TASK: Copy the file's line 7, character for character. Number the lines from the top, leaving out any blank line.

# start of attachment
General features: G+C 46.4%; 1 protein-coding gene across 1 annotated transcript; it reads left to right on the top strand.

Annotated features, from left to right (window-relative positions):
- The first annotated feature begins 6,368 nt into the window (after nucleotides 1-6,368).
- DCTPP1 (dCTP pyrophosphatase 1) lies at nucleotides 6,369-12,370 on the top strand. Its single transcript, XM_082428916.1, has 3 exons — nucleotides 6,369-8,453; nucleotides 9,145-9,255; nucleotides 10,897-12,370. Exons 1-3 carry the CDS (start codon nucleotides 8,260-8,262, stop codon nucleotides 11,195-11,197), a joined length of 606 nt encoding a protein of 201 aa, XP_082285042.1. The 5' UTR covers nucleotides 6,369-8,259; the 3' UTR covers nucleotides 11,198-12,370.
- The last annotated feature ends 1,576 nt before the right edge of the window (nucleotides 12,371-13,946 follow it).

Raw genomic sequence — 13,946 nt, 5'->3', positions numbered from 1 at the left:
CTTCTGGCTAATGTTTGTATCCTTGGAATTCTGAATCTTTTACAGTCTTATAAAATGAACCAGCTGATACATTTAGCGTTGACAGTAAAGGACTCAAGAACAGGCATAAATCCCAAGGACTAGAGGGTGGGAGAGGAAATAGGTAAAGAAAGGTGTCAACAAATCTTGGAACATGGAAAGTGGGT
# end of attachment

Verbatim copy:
CTTCTGGCTAATGTTTGTATCCTTGGAATTCTGAATCTTTTACAGTCTTATAAAATGAACCAGCTGATACATTTAGCGTTGACAGTAAAGGACTCAAGAACAGGCATAAATCCCAAGGACTAGAGGGTGGGAGAGGAAATAGGTAAAGAAAGGTGTCAACAAATCTTGGAACATGGAAAGTGGGT